Now Hills-Days is the Director of Digital Services for Stripe and has been able to apply skills she learned through the project in her career. “My experience in the STEM field has been very project focused,” Hills-Days emphasizes. “All of my work experiences have revolved around some form of project management, so looking back, this capstone project was a soft introduction to that very thing.”
Is Project-Based STEM the Future of Education?
Studies have linked project-based education to womens’ performance in STEM subjects, with female students’ math and science scores increasing with project-based approaches. Project-centered education can also help with universal skills that apply in multiple contexts. While project-based learning has been shown to improve self-efficacy among high school girls, Hills-Days can personally attest to its practical applications.
“While standard education approaches are practical and serve purposes, real world experiences aren’t always that ‘cookie cutter,’ she emphasizes. “I lost count of the number of math equations I dusted off from the crevices of my mind when I was measuring wall space to hang a tv mount with my husband a few weeks ago. I don’t remember anything about distance from an outlet or viewing angle from the couch when I was working through those math word problems in school!”
Through her capstone project, Zhang says she was able to explore the healthcare field, which she had never been involved with before. “By tailoring projects that are both relevant and inclusive, aligned with students’ interests and experiences, educators can create a learning environment that resonates with female students,” she voices.
Research findings and personal experiences like those of Hills-Days and Zhang make a compelling case for taking a project-based approach to STEM education. Problem-solving and innovation are core pillars of professional STEM work. As Zhang says, project-centered approaches align best with how STEM workplaces function and allows students to explore the bounds of creativity. “[Project-based learning] promotes a mindset that embraces thinking outside the box, as there are no predetermined right or wrong answers.”
If your school doesn’t offer project-based courses, there are a few things you can do to make the most of your college experience and prepare for entering a STEM workforce. “Nourish your curiosity by trying different things,” Zhang voices. “Remember, it’s never too late to
pivot, make changes, and uncover new passion.” Opportunities like internships, part-time jobs, and work study positions can be good ways to explore career interests and learn practical skills, even if they aren’t required by your college. “Actively seek mentorship, explore internships, and engage in projects aligned with your interests,” Zhang expresses.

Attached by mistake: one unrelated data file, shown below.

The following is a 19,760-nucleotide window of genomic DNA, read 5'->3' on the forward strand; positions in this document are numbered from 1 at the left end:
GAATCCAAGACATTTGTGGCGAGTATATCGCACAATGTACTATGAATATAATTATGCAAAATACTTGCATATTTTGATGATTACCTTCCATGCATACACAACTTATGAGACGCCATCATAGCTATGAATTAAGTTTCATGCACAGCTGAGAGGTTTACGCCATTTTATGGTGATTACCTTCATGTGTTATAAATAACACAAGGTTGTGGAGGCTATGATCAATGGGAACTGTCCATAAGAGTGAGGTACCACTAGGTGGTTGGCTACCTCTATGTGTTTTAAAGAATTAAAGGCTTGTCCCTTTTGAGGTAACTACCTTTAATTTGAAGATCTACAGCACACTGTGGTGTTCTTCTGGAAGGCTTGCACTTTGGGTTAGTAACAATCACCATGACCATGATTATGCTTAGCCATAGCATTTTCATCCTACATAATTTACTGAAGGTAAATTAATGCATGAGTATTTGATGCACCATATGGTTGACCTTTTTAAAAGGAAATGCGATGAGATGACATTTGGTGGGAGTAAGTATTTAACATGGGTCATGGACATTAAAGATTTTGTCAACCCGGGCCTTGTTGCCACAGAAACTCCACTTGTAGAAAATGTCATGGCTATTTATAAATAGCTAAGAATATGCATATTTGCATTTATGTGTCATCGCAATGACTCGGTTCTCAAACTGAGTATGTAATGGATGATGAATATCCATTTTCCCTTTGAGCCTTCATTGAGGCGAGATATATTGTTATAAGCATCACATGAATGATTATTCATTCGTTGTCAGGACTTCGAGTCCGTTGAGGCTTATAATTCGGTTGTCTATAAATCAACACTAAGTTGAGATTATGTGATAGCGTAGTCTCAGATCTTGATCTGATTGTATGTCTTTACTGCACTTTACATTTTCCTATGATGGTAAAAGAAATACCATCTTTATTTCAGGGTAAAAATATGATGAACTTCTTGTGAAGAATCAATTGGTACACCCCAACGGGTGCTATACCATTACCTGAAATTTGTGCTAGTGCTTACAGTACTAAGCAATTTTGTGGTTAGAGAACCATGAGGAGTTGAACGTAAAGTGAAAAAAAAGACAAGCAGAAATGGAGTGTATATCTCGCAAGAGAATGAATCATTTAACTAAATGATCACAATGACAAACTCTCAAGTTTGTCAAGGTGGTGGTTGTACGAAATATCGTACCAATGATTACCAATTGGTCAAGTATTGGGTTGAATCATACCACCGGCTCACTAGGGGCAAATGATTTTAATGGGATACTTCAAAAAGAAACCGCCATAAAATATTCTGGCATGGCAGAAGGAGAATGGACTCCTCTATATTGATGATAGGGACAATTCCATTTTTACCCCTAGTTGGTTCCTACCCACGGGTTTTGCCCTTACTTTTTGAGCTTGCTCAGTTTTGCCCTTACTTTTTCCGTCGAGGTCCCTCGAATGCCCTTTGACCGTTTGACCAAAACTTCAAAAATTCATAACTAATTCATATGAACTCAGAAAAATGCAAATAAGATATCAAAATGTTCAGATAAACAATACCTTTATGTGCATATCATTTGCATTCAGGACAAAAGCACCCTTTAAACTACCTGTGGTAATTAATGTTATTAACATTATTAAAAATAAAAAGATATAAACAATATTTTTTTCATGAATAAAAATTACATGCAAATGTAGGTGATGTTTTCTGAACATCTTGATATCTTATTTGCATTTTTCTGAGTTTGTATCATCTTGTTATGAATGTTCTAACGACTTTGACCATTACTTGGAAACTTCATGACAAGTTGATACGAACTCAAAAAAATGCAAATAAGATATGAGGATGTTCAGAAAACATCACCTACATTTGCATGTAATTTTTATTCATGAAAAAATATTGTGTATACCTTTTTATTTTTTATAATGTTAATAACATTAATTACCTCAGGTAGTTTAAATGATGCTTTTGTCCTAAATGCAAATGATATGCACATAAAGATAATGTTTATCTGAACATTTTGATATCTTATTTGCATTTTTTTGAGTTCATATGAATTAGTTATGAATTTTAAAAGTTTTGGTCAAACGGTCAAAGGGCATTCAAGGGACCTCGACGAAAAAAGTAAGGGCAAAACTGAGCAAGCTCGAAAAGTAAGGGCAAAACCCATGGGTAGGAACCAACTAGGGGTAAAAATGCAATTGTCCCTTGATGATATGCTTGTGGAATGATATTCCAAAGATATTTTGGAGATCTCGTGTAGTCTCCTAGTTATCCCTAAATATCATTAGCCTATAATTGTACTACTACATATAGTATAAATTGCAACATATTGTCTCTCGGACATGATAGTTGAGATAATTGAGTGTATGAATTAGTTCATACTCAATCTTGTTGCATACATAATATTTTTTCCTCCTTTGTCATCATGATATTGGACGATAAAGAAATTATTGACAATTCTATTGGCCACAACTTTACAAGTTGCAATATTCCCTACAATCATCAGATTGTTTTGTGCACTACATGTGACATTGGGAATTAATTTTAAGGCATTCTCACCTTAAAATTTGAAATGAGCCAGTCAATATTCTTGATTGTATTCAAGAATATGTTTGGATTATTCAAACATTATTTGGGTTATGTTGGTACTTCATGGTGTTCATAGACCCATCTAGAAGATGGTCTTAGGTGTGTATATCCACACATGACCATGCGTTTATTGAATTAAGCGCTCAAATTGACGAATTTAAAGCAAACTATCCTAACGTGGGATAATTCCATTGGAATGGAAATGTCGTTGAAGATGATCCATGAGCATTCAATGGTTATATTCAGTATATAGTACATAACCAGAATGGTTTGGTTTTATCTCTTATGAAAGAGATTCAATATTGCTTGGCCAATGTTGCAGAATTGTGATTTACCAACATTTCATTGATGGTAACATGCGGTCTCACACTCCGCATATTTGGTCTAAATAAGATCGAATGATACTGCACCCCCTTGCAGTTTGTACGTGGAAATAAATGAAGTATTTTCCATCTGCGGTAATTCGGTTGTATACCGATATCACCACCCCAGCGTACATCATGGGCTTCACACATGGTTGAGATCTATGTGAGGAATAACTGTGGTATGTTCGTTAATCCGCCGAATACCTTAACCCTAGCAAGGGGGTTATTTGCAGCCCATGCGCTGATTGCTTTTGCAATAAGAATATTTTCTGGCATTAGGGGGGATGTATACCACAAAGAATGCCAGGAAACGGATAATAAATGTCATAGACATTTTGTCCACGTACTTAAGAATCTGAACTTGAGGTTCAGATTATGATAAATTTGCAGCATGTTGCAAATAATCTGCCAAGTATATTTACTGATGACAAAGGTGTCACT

Meanwhile, if you struggle with imposter syndrome, you’re not alone. Many women in STEM have times when they feel like they don’t belong, especially being in male-dominated courses, but don’t let this impact your career path. “Don’t water yourself down to make the room feel comfortable. If you know something, know it,” Hills-Days boldly states.
While you never want to downplay your greatness, Hills-Days also emphasizes that asking questions is an act of being confident in itself. “Ask away!” she voices. There’s a whole world you would’ve otherwise never explored waiting on the other side of a single question.”
The future of STEM is project-based education. In order to build effective leaders, instill widely applicable soft skills, and increase diversity and retainment in STEM courses, educators should take steps toward more project-based approaches. In the meantime, make the most of your time in college - try new things, make lasting connections, and take advantage of learning opportunities that align with your interests and goals.
Hailey Dickinson (she/her) is a freelance writer for Built By Girls and has been writing for the publication since January 2023. She is a creator passionate about using digital platforms to build community, make connections, and ignite positive social change. Outside of writing for Built By Girls, she manages social media and communications for multiple non-profit organizations. She is a recent graduate from the University of Minnesota and has a Bachelor’s degree in communications.